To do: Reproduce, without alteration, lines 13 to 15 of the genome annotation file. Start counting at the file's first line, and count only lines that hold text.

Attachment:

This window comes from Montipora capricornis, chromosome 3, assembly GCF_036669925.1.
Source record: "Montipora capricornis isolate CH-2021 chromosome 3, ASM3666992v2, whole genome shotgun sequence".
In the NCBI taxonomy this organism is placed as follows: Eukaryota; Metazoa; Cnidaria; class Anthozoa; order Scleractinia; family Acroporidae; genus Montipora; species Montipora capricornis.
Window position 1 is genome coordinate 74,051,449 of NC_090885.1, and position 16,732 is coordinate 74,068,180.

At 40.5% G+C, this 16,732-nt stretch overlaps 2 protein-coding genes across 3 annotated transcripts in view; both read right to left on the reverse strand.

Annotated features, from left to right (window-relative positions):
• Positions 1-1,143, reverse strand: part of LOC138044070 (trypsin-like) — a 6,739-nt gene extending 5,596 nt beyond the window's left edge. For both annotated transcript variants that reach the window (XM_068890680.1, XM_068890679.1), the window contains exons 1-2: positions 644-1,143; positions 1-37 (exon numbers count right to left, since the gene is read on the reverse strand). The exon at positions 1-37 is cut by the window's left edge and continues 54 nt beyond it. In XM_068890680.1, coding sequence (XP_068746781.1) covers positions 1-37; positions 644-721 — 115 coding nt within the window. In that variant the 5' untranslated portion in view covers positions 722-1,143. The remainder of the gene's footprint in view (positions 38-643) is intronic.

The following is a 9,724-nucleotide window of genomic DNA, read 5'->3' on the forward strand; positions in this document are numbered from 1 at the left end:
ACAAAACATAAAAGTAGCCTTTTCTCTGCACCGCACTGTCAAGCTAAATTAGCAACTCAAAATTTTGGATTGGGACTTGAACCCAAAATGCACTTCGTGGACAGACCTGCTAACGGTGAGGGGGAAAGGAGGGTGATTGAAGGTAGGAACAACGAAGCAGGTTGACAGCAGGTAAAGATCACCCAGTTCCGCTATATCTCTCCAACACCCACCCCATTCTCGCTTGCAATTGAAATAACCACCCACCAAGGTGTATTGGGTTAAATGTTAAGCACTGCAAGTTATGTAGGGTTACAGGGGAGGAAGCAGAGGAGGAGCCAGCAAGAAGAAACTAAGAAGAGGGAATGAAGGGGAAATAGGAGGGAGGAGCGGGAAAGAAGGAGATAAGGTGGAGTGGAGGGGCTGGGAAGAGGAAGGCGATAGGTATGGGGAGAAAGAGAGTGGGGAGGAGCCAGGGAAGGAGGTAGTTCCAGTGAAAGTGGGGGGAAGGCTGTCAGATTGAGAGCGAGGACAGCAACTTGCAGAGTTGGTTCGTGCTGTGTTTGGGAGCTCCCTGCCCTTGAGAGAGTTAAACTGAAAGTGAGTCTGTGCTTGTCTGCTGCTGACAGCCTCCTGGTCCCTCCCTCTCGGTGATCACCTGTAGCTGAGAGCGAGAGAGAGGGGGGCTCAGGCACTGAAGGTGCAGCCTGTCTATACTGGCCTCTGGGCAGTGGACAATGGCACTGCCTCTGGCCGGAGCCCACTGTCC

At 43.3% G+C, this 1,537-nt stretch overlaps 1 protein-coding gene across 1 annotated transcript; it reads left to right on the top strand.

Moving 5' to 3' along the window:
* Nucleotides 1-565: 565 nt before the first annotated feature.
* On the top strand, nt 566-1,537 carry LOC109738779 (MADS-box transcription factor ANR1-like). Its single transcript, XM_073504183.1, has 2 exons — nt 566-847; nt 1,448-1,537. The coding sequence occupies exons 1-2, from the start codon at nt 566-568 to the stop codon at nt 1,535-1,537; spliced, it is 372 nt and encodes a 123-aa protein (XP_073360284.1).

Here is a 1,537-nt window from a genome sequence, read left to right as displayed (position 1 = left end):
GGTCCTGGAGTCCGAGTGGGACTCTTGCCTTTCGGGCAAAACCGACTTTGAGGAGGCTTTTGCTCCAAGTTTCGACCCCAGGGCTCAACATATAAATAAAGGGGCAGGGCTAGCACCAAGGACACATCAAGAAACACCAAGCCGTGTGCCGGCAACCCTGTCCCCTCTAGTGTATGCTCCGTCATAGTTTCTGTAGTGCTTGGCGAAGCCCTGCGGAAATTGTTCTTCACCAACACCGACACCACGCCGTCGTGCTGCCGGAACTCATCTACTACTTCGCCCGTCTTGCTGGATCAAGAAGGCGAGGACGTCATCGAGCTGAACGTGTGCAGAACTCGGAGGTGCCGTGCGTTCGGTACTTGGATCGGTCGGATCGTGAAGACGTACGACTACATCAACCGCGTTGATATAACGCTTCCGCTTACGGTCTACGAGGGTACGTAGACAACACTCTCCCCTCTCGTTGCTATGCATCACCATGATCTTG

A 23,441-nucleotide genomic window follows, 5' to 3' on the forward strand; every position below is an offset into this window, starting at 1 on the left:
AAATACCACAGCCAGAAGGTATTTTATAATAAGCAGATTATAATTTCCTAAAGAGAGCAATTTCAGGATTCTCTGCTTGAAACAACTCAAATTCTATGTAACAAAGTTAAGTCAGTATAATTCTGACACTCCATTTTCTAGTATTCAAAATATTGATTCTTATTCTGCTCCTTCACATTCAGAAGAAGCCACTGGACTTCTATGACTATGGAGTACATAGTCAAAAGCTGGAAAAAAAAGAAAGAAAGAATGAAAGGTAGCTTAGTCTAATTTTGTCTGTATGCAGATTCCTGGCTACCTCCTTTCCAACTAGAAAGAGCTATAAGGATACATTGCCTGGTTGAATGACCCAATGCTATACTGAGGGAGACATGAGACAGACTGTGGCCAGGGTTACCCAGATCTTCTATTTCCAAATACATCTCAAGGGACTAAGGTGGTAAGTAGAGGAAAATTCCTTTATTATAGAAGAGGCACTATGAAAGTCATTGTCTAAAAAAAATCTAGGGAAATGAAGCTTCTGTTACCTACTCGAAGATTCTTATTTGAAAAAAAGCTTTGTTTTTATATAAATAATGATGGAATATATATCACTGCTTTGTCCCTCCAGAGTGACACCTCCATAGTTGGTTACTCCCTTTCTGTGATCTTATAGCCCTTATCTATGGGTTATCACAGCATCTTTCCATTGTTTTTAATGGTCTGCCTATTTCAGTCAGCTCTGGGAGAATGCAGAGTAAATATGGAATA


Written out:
* On the top strand, nt 566-1,537 carry LOC109738779 (MADS-box transcription factor ANR1-like). Its single transcript, XM_073504183.1, has 2 exons — nt 566-847; nt 1,448-1,537. The coding sequence occupies exons 1-2, from the start codon at nt 566-568 to the stop codon at nt 1,535-1,537; spliced, it is 372 nt and encodes a 123-aa protein (XP_073360284.1).

Here is a 1,537-nt window from a genome sequence, read left to right as displayed (position 1 = left end):
GGTCCTGGAGTCCGAGTGGGACTCTTGCCTTTCGGGCAAAACCGACTTTGAGGAGGCTTTTGCTCCAAGTTTCGACCCCAGGGCTCAACATATAAATAAAGGGGCAGGGCTAGCACCAAGGACACATCAAGAAACACCAAGCCGTGTGCCGGCAACCCTGTCCCCTCTAGTGTATGCTCCGTCATAGTTTCTGTAGTGCTTGGCGAAGCCCTGCGGAAATTGTTCTTCACCAACACCGACACCACGCCGTCGTGCTGCCGGAACTCATCTACTACTTCGCCCGTCTTGCTGGATCAAGAAGGCGAGGACGTCATCGAGCTGAACGTGTGCAGAACTCGGAGGTGCCGTGCGTTCGGTACTTGGATCGGTCGGATCGTGAAGACGTACGACTACATCAACCGCGTTGATATAACGCTTCCGCTTACGGTCTACGAGGGTACGTAGACAACACTCTCCCCTCTCGTTGCTATGCATCACCATGATCTTG